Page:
Alex Brain on Cassie and the Lights at Southwark Playhouse

Written by Alex Howarth and based on real-life events and interviews with children in care, Cassie and the Lights, starring Alex Brain, Helen Chong and Emily McGlynn, celebrates the resilience of teenagers and features the voices of Bethany Antonia (House of the Dragon), John Thomson (Men Behaving Badly), Louisa Harland (Derry Girls), Wendi Peters (Coronation Street) and Oli Higginson (The Last Five YearsBridgerton).

We caught up with Brain, who plays the titular Cassie, to find out more about the show.

Q&A with Alex Brain

What can you tell us about Cassie and the Lights?

Cassie and the Lights is a story about three sisters who find themselves in the care system, with the oldest sister eventually attempting to gain custody of the younger two. It’s a powerful story based on verbatim interviews with those in the care system, discussing the nuances and flaws within the system and the love that siblings have for one another, and ultimately begs the question of whether or not kids are able to be the parents that they have lost.

What was it that drew you to the play?

I’ve worked with Alex Howarth for a number of years, and every time he manages to create something beautiful and heart wrenchingly true to human life and relationships – any project he’s attached to I’m keen to explore with him. But the play itself is arguably one of his best, and it’s the delicate relationships between close family in the face of being torn apart from one another that really grips me and makes it a story I want to share. Being a younger sibling myself, I’d do anything for my sister – and I feel honoured to be able to put voice to that through this show.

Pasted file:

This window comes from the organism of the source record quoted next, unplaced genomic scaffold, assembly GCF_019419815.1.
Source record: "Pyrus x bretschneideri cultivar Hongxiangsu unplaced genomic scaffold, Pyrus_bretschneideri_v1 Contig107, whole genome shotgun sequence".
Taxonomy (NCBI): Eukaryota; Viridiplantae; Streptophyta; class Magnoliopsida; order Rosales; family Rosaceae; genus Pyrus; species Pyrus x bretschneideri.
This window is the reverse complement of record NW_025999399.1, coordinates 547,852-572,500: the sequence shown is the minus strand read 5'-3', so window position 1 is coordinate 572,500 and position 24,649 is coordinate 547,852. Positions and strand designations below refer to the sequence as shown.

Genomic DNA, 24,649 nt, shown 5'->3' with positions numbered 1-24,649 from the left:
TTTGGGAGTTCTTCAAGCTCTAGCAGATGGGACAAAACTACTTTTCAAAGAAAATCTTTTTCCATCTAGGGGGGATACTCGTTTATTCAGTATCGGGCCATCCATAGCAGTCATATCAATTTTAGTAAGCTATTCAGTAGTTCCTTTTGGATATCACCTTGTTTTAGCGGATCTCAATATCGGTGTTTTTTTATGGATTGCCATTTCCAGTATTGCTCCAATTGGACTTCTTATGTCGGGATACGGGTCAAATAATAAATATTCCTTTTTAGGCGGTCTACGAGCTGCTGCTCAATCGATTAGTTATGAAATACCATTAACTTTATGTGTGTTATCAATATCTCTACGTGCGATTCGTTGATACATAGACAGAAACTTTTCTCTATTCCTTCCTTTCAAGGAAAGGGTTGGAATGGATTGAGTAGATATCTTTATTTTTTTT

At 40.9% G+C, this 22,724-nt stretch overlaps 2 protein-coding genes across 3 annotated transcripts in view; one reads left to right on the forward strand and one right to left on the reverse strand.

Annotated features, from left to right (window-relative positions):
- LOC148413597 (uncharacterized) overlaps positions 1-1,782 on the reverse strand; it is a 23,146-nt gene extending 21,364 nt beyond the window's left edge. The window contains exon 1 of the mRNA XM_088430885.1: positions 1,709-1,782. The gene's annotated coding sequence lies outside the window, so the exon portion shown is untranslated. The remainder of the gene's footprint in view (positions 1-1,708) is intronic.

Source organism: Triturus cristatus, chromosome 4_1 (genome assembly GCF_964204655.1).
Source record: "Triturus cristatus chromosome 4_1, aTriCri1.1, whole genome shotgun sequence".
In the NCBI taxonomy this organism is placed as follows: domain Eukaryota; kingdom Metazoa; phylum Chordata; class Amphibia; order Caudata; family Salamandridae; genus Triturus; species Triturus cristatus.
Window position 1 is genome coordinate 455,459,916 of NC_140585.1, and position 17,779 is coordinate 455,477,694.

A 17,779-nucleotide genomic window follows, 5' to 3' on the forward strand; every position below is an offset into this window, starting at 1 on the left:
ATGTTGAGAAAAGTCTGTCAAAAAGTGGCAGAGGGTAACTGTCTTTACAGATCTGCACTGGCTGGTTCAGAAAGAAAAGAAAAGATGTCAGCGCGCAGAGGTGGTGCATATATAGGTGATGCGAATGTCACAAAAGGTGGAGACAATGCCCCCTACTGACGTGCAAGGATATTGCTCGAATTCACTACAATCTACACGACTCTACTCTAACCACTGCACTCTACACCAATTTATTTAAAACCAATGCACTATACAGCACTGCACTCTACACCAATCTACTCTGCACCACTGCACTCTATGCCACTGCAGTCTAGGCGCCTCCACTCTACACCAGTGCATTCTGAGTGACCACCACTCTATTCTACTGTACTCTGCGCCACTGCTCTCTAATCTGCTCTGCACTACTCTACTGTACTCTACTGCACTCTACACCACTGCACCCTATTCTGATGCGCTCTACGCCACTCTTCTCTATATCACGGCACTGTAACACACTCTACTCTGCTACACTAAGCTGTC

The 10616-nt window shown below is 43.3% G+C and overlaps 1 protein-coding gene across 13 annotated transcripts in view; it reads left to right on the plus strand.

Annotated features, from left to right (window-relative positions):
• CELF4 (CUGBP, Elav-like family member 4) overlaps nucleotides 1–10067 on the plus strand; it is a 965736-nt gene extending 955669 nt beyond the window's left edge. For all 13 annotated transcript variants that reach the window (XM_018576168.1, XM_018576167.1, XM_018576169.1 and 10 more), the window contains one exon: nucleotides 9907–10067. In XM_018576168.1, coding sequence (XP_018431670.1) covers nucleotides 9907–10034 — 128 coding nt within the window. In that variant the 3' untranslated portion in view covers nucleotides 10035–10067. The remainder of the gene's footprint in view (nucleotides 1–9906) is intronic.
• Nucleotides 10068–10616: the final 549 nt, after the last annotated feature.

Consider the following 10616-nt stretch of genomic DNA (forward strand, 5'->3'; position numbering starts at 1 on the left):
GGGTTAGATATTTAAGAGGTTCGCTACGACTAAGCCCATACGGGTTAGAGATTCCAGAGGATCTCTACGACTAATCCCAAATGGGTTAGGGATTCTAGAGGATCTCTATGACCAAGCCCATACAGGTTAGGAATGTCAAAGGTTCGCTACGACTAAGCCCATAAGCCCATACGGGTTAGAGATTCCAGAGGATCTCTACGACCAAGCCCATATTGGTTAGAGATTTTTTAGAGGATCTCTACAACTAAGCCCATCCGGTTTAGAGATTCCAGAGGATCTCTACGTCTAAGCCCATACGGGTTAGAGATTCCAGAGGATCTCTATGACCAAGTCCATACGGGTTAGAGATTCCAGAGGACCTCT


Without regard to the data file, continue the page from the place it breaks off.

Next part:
How have you approached playing the role of Cassie?

Cassie and I are very different – she’s a teenage girl, I’m nonbinary; she’s the oldest sister, I’m the younger sibling – but I draw a lot of inspiration from my sister and how she made me feel throughout our childhood. How I felt safer when she was around, how she was able to grapple with being a teenager in the face of any and all of our challenges, and how I looked up to her throughout all of that. I think about how to be the best older sister I could be, if I was one, and try to emulate the ways that she would take care of me. How she would try to shelter me from the things that hurt us – that’s how I’d want Cassie to shelter Tin & Kit.

How does Cassie and the Lights compare to your previous work in theatre and television?

Theatre like this is so different from larger shows and from television as it’s so intimate; so close to the people listening to you, telling the stories directly to them, and so every choice you make as an actor is so visible to every member of the audience as you take them on the journey with you in real time. It means that it’s so much more meaningful when you’re able to draw people in in such a way – and the way we use direct address and the way we essentially give the audience a “role” in the show makes it a story that we’re all a part of, even those who don’t have the direct experiences of the characters.

Is there anything you hope audiences take away from the play?

I hope that audiences will just see the world from a slightly different perspective. On the face of it, the answer is simple – kids shouldn’t be harbouring the responsibility of parenting younger children. But it’s a much more complex situation than that, and if people are able to take a moment to hear the story from another angle, to experience something that they wouldn’t otherwise think of experiencing, then perhaps their minds will change – and if not, at least they’ve taken the time to have a little empathy towards the situation and to those perhaps lost in the care system.

Cassie and the Lights is at Southwark Playhouse, Borough until 20 April